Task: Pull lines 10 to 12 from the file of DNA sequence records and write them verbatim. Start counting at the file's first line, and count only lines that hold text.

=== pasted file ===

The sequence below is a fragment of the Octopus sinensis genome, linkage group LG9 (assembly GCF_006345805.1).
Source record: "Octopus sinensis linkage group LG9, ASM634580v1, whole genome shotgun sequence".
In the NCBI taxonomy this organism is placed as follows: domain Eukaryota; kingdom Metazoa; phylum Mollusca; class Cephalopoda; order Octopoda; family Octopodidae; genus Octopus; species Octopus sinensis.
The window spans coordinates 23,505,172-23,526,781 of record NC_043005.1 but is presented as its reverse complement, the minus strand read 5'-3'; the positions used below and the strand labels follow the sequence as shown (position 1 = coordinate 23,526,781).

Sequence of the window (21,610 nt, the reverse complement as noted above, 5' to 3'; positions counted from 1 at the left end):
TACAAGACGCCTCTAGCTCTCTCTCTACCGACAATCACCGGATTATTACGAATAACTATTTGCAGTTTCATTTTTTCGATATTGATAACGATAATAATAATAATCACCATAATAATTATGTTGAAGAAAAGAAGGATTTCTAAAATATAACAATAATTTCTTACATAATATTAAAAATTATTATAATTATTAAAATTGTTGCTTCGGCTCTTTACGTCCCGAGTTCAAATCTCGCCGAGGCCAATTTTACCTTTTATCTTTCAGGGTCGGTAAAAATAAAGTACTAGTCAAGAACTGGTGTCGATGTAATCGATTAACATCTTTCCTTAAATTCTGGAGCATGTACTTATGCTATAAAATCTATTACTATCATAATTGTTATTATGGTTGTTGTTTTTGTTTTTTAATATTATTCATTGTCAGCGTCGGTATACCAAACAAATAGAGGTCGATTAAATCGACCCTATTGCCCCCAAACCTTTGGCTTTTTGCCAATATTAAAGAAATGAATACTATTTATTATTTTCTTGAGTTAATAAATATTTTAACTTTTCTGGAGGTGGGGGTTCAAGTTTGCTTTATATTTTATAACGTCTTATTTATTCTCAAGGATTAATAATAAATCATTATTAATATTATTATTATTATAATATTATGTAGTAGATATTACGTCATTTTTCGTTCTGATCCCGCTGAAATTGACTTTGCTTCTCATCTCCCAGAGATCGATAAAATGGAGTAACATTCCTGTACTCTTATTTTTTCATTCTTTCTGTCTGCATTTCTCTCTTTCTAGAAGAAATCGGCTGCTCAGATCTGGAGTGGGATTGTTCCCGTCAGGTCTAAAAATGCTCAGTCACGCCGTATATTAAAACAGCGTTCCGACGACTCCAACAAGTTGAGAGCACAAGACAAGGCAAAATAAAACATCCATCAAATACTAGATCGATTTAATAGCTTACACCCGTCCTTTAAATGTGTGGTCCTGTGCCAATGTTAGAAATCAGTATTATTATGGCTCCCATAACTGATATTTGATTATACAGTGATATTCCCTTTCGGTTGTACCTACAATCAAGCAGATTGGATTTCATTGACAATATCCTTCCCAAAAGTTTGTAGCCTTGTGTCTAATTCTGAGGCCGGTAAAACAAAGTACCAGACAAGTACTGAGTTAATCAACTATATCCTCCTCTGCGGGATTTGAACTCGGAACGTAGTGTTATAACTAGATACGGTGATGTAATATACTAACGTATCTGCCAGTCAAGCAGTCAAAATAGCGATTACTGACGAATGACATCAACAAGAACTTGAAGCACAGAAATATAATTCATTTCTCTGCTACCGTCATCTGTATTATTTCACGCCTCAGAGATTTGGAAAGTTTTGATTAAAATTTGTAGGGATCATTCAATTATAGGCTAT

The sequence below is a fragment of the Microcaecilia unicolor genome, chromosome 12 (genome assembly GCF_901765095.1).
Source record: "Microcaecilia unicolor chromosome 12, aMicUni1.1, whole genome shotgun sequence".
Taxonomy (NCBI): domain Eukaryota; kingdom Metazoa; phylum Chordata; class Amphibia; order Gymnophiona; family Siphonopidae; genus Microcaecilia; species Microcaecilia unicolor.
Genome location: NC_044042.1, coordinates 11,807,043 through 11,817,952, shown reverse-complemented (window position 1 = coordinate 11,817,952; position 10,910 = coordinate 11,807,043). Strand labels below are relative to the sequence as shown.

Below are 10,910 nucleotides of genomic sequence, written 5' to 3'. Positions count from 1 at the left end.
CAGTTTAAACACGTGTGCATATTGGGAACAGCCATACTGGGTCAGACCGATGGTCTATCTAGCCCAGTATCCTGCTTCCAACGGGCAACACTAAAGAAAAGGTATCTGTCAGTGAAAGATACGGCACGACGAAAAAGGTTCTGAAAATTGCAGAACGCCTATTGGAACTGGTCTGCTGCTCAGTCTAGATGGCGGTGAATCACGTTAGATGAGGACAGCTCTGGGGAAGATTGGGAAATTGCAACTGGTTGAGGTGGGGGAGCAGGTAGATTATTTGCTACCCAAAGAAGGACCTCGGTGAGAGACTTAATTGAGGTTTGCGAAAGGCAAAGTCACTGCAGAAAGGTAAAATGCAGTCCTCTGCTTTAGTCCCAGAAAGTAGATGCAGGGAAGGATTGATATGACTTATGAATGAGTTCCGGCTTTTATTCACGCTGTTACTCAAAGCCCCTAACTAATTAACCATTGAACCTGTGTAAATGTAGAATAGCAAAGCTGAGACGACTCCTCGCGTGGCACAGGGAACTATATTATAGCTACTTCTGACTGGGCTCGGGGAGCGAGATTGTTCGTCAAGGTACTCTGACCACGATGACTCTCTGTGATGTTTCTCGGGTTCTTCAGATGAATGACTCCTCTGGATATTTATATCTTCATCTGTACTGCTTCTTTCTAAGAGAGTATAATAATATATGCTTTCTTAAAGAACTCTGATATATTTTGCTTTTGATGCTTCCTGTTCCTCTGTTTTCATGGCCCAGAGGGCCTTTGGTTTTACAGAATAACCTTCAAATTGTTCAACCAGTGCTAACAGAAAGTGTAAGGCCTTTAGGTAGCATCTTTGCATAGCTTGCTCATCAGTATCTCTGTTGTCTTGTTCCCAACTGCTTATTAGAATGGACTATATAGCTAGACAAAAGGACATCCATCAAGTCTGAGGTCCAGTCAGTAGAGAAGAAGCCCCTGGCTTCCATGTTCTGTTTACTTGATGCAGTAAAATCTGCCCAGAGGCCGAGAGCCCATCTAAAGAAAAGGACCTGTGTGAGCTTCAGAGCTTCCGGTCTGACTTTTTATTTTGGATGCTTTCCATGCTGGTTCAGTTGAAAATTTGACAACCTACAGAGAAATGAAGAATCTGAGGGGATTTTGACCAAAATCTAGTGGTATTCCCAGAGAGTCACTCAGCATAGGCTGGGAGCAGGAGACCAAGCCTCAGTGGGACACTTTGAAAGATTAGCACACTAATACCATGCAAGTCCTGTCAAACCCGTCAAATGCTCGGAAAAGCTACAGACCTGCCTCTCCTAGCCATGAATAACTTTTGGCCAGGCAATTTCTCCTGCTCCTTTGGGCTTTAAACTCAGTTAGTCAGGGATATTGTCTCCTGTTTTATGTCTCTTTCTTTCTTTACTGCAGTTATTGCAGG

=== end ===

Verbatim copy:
Genome location: NC_044042.1, coordinates 11,807,043 through 11,817,952, shown reverse-complemented (window position 1 = coordinate 11,817,952; position 10,910 = coordinate 11,807,043). Strand labels below are relative to the sequence as shown.

Below are 10,910 nucleotides of genomic sequence, written 5' to 3'. Positions count from 1 at the left end.
CAGTTTAAACACGTGTGCATATTGGGAACAGCCATACTGGGTCAGACCGATGGTCTATCTAGCCCAGTATCCTGCTTCCAACGGGCAACACTAAAGAAAAGGTATCTGTCAGTGAAAGATACGGCACGACGAAAAAGGTTCTGAAAATTGCAGAACGCCTATTGGAACTGGTCTGCTGCTCAGTCTAGATGGCGGTGAATCACGTTAGATGAGGACAGCTCTGGGGAAGATTGGGAAATTGCAACTGGTTGAGGTGGGGGAGCAGGTAGATTATTTGCTACCCAAAGAAGGACCTCGGTGAGAGACTTAATTGAGGTTTGCGAAAGGCAAAGTCACTGCAGAAAGGTAAAATGCAGTCCTCTGCTTTAGTCCCAGAAAGTAGATGCAGGGAAGGATTGATATGACTTATGAATGAGTTCCGGCTTTTATTCACGCTGTTACTCAAAGCCCCTAACTAATTAACCATTGAACCTGTGTAAATGTAGAATAGCAAAGCTGAGACGACTCCTCGCGTGGCACAGGGAACTATATTATAGCTACTTCTGACTGGGCTCGGGGAGCGAGATTGTTCGTCAAGGTACTCTGACCACGATGACTCTCTGTGATGTTTCTCGGGTTCTTCAGATGAATGACTCCTCTGGATATTTATATCTTCATCTGTACTGCTTCTTTCTAAGAGAGTATAATAATATATGCTTTCTTAAAGAACTCTGATATATTTTGCTTTTGATGCTTCCTGTTCCTCTGTTTTCATGGCCCAGAGGGCCTTTGGTTTTACAGAATAACCTTCAAATTGTTCAACCAGTGCTAACAGAAAGTGTAAGGCCTTTAGGTAGCATCTTTGCATAGCTTGCTCATCAGTATCTCTGTTGTCTTGTTCCCAACTGCTTATTAGAATGGACTATATAGCTAGACAAAAGGACATCCATCAAGTCTGAGGTCCAGTCAGTAGAGAAGAAGCCCCTGGCTTCCATGTTCTGTTTACTTGATGCAGTAAAATCTGCCCAGAGGCCGAGAGCCCATCTAAAGAAAAGGACCTGTGTGAGCTTCAGAGCTTCCGGTCTGACTTTTTATTTTGGATGCTTTCCATGCTGGTTCAGTTGAAAATTTGACAACCTACAGAGAAATGAAGAATCTGAGGGGATTTTGACCAAAATCTAGTGGTATTCCCAGAGAGTCACTCAGCATAGGCTGGGAGCAGGAGACCAAGCCTCAGTGGGACACTTTGAAAGATTAGCACACTAATACCATGCAAGTCCTGTCAAACCCGTCAAATGCTCGGAAAAGCTACAGACCTGCCTCTCCTAGCCATGAATAACTTTTGGCCAGGCAATTTCTCCTGCTCCTTTGGGCTTTAAACTCAGTTAGTCAGGGATATTGTCTCCTGTTTTATGTCTCTTTCTTTCTTTACTGCAGTTATTGCAGG